April 7, 2020, DC> Guess all this dream archiving is inducing REM activity... last night we was a wedding organizer in Σum Asian country. We had no clue what we were doing + din’t even speak the language. There was a long elaborate bridal train/procession that we had to coordinate passing thru a crowded market. We got to these spiral stairs + got blocked, had to stand in a Q. The wedding reception was on the top floor + folks in line seemed to resent the wedding party people as decadent elitists. If we tried to get by or say we was going up they would say “well la di dah, aren’t we all?” We told 1 woman we was the wedding planner + she said we shd be up there, that we should say sumping, but we din’t speak the language + din’t want to attract attention to ourself.
Then we was walking along railroad tracks + there were these crazy hill-billies driving by in a beat-up pickup. They stopped to harass some family out for a walk + we noticed 1 of them had a gun so we yelled to the family. The guy (wearing overalls + a straw hat) said it was just a toy + tried to do that military twirl + dropped the rifle + it went off + the family started screaming + the hill-billy said he was just joking. We started to run, trying to find places to take cover, but it was like once we started to run, it turned it into a sport for him to try to hunt us, so he took chase, taking pot shots at us. We was able to trick him + hide, then jumped on top of him + made him cry uncle. That was all we needed to do... we didn’t call the police or take the gun away.
> Then we was at the beach w/ sum ppl, don’t really remember who they were but evidently we knew them in the dream. There were also train tracks dat ran along the beach. We had been w/ Kevin earlier but he went to go do something + we agreed to meat up later. We were on the same flight about 5 hours later so figured we shd touch base, but our phone was all weird + we couldn’t figure out how to text him. All the screens had been rearranged + auto-updated w/o us asking + there were all these emoticons + alternate gimmicky things like 3-d analog buttons skeumorphed to make it seem retro. We were wasting a lot of time trying to figure the new phone interface out, navigating thru the screens, then figured we should just call but we couldn’t find the green call button anywhere. Eventually this guy we were with was like, shouldn’t u call your brother? And we said we was trying, but there was no call button. He was messing around w/ our phone + couldn’t figure it out either... we figured worse came to worse Kevin would just take the train to the airport + meet us there.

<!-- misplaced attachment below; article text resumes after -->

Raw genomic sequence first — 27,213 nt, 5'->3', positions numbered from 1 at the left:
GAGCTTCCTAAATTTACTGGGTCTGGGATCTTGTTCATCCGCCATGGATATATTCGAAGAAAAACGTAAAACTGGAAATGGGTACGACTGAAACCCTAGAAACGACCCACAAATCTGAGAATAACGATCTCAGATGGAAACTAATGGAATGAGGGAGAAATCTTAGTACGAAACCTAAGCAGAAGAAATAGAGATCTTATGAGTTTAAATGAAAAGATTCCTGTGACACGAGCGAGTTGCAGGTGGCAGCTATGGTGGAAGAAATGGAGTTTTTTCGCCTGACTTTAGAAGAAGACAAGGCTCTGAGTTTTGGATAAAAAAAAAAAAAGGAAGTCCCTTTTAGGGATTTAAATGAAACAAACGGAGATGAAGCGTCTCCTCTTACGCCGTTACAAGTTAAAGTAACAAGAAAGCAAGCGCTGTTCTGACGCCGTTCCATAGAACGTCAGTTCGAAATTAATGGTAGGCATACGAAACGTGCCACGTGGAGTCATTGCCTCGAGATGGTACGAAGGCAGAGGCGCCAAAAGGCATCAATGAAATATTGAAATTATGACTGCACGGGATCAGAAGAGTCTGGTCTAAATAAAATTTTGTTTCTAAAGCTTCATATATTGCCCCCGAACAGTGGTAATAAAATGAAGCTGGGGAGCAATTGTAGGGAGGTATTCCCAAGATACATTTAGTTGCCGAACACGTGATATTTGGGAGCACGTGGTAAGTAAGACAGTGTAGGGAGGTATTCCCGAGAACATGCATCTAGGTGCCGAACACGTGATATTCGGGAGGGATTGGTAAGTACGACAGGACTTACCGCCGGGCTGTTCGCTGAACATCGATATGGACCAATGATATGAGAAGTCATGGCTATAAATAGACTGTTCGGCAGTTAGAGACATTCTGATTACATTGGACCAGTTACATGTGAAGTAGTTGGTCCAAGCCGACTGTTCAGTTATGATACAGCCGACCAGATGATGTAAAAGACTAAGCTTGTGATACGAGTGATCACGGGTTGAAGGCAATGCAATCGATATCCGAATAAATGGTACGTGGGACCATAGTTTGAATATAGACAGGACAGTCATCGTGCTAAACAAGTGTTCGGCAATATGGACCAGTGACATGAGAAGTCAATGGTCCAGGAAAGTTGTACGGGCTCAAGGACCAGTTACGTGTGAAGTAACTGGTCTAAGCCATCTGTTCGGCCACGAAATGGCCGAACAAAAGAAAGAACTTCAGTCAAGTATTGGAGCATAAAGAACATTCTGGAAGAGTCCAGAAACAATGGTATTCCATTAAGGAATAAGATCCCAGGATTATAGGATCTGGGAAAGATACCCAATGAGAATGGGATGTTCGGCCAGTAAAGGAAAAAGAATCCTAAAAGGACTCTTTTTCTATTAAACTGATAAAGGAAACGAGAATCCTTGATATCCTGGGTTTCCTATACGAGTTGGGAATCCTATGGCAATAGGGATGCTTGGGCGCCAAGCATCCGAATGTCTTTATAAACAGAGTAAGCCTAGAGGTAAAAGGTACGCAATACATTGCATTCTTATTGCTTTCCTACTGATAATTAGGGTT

> In the ℝeel moondough, we found Sportswriter by Richard Ford in a libuery boox so figured we'd give it a try since seems it's his most famous book. We've read other stuff of his over the years + never really got what the hype was about + now we still don't understand why he's so well regarded... at least back in the 80s he was always lumped in w/ other American greats like Carver, Delillo, McCarthy, etc. But after reading ~50 pgs of Sportswriter we think he's plain boring.
We also found The Sense of an Ending by Julian Barnes in a boox + picked it up reluctantly. We never bothered reading Barnes cuz he seemed too mainstream for our tastes, but we found ourselves completely sucked in... maybe it has something to do w/ our age (the narrator is an older clueless loser), or maybe it's cuz Barnes is British so even tho his writing is rather conventional (at his best u might compare him to Coetzee, or Thomas Bernhard) we found it refreshing, especially as we haven't found that many Brits whose writing we admire (besides Ballard). Or maybe it's cuz Camus's claim that the only worthy philosophical problem is suicide is central to the book. Or maybe it's cuz it also dwells on record-keeping + the unreliability of memory: "History is that certainty produced at the point where the imperfections of memory meet the inadequacies of documentation." Not a lot happens, mostly the narrator (his thinking dat his epitaph should read: "Tony Webster — He Never Got It" perty much Σum him up) ruminates over trivial details of past fumblings + failures to try to make sense of what his life amounted to. His self-deprecation is not even funny, so not sure why we were even intrigued to keep reading, except that at no point did it feel forced or verbose, Barnes somehow made the mundane compelling thru shear honesty. Or maybe this COVID isolation has maid us despirate for an escape into another moondough other than our one.